Besides these godowns, they would also partition other large government-owned structures in the vicinity. This entire cluster is now called the ‘Navpravartan Startup Zone, Chanpatia’ and it’s located on the Bettiah-Narkatiaganj road.
After these discussions, the district administration dedicated one officer to each Udyami (Entrepreneur) as their single point of contact for any sort of logistical assistance. Kundan spoke to different banks and financial institutions, for loans, and leveraged a series of government schemes to raise funds for these entrepreneurs.
“We roped in funds from schemes like the Prime Minister’s Employment Generation Programme (PMEGP), but this endeavour predominantly came under the umbrella of the Bihar government’s Zila Audyogik Navpravartan Yojana, a district industrial innovation scheme for returnees. A lot of financial support also came from public sector banks. On average, each entrepreneur received a capital of Rs 25 lakh,” claims Kundan.
Working in close partnership with the State government, the district administration is even offering logistical support to set up an electricity connection, help transport imported manufacturing equipment from other cities, etc.
“For example, if they need to ship some equipment from Ludhiana, the State government is taking care of 80% of the transport costs. Although some of them are arranging transport trucks, we are also working in close coordination with railway authorities. From Surat, for example, there is a direct train to Bettiah on the Awadh Express. So, we established contact with the railway authorities and they agreed to transport small containers comprising raw material, machinery, etc. This is cheaper than trucks. Meanwhile, the Bihar Industrial Area Development Authority (BIADA) is helping them by renovating a 15,000 square feet facility, offering one 60,000 square feet and two additional 3,000 square feet facilities which we will distribute to other upcoming entrepreneurs. The State government has also come up with another scheme offering them financial support up to Rs 10 lakh,” claims Kundan.
Entrepreneurs Employing Locals
By October 2020, the first 15 entrepreneurs were up and running. One of them was Shoaib, who opened his company called Lasani Fashion, which makes both gents’ and ladies’ wear.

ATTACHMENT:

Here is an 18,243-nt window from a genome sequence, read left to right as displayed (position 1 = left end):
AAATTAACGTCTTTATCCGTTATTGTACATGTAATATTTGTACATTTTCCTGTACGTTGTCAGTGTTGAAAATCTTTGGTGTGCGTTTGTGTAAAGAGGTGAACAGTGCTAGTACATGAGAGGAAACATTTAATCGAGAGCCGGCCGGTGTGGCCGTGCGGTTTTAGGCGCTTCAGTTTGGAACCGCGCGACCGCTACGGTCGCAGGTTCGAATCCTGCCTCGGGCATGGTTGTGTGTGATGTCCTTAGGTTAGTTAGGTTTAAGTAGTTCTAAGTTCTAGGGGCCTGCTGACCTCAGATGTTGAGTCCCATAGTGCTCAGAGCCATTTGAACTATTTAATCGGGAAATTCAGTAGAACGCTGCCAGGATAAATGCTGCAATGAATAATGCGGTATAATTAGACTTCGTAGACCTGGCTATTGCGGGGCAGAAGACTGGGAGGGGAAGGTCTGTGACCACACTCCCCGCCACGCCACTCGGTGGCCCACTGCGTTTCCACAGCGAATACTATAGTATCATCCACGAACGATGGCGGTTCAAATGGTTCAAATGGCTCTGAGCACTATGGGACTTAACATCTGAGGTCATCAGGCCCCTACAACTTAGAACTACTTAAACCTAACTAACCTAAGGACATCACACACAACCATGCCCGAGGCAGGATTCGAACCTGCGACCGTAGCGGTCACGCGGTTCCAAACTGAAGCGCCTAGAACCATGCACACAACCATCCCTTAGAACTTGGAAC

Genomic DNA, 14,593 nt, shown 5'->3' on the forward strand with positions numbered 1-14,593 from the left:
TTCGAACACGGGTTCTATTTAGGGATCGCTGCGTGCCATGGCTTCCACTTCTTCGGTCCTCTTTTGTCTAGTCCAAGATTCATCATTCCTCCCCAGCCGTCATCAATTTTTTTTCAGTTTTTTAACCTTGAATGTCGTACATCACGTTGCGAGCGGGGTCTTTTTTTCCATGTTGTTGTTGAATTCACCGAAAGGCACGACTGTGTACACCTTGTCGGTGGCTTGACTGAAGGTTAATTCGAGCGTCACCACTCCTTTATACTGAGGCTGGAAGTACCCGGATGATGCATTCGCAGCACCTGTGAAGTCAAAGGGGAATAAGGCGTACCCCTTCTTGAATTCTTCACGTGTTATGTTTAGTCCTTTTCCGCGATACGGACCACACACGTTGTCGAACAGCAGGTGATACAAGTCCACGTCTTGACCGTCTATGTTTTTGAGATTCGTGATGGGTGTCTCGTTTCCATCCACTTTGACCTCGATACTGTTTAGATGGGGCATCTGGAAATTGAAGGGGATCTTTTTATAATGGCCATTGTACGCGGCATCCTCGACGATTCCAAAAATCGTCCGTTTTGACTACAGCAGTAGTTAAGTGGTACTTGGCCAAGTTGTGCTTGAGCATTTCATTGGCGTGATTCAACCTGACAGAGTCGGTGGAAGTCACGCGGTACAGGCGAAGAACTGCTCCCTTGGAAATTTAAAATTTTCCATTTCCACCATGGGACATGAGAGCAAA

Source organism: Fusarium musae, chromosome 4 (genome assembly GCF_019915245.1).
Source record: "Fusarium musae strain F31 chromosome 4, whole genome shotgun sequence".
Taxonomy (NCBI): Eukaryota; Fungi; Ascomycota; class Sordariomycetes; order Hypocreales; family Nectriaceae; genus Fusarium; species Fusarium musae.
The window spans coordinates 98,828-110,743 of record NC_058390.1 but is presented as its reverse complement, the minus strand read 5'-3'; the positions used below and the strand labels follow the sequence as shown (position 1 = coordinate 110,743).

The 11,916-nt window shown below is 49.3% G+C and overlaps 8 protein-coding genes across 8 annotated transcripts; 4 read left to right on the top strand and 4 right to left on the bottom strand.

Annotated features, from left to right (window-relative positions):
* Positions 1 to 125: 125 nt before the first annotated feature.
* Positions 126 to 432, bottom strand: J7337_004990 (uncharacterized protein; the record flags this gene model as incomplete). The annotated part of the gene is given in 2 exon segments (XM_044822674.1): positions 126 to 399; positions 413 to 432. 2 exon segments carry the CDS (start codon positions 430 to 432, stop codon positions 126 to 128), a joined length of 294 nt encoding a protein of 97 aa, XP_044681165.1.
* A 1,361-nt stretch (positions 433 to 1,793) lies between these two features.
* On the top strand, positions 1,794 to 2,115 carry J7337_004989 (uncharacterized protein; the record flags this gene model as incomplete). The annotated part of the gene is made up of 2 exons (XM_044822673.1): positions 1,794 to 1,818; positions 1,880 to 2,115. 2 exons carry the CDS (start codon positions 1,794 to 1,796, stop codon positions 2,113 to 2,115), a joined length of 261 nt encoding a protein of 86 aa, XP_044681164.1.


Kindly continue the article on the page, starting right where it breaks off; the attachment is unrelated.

“We opened shop here after getting our business loan sanctioned by the Central Bank of India thanks to DM Sir’s assistance. One of our first orders was for 40,000 tracksuits to a buyer in Ladakh. We are on the cusp of exporting 5,000 jackets to buyers in Spain. At present, my company employs nearly 50 people. But there are plans afoot to set up a washing plant here and another small plant for printing work on T-Shirts. In the coming months, I expect to employ close to 100 people. We are deeply thankful to DM Sir for what he has done for us,” says Shoaib.
Throughout our conversation, Kundan goes on to cite many other examples of thriving entrepreneurs. “Two brothers, Anand and Arvind, had shifted their entire factory setup for making stainless steel from Delhi to their home district. Today, they make utensils like pressure cookers, plates, tumblers, etc. There are many such examples,” adds Kundan.
Shivendra Nath Pandey, equipped with an MBA and LLM degree, returned from Delhi after the lockdown without a job. Today, he runs Champ Dignity, which makes sanitary pads. “I started this business about 20 days ago and have employed close to 50 women. In a day, we fulfil orders close to 1,000 sanitary pads. With the number of orders growing by the day, I’m looking to purchase another machine to enhance production,” he says. Meanwhile, Abulesh, who quit his job as a cricket bat maker in Anantnag, Kashmir, has teamed up with fellow migrant worker Lalbabu. Utilising the famous Kashmir willow, they run a manufacturing unit, which sells bats costing anywhere between Rs 800 and Rs 1,200.
Kundan claims that these 49 entrepreneurs have employed close to 500 locals in total, who are predominantly women. He goes on to add that within months of opening factories, these new entrepreneurs have sold goods and services worth approximately Rs 5 crore. Demand for these products largely comes from different states and neighbouring Nepal.
“They have grown from migrant workers to owners and their happiness is palpable because there exists a real sense of ownership. In the coming months, another 93 entrepreneurs will set up businesses, for which the administration will have to open up more space, offer subsidised electricity connections and address other logistical concerns. Among the 93 waiting in the wings, a few are setting up power looms here. This would reduce the cost of sourcing fabric for the existing apparel wear-making entrepreneurs. Irrespective of trade, most are following a bulk production model. For this initiative, we have received support from the State government,” says Kundan.
He adds that the contributions of Udyamis, the entrepreneurs who have come after them and the district officials to the creation of this startup zone cannot be underestimated.
“Members of these Udyamis have been working in their respective industries since the mid-1990s and possess an in-depth understanding of how things are done,” he says.
Calling them “fighters”, Kundan believes these entrepreneurs will overcome various obstacles along the way.
But the second wave of COVID-19 could pose some concerns, particularly when it comes to selling items to different parts of the country. “Nonetheless, the startup zone is the product of immense teamwork, and amid a crisis many Champaranwasis stepped up to make this happen,” notes Kundan.
(Edited by Yoshita Rao)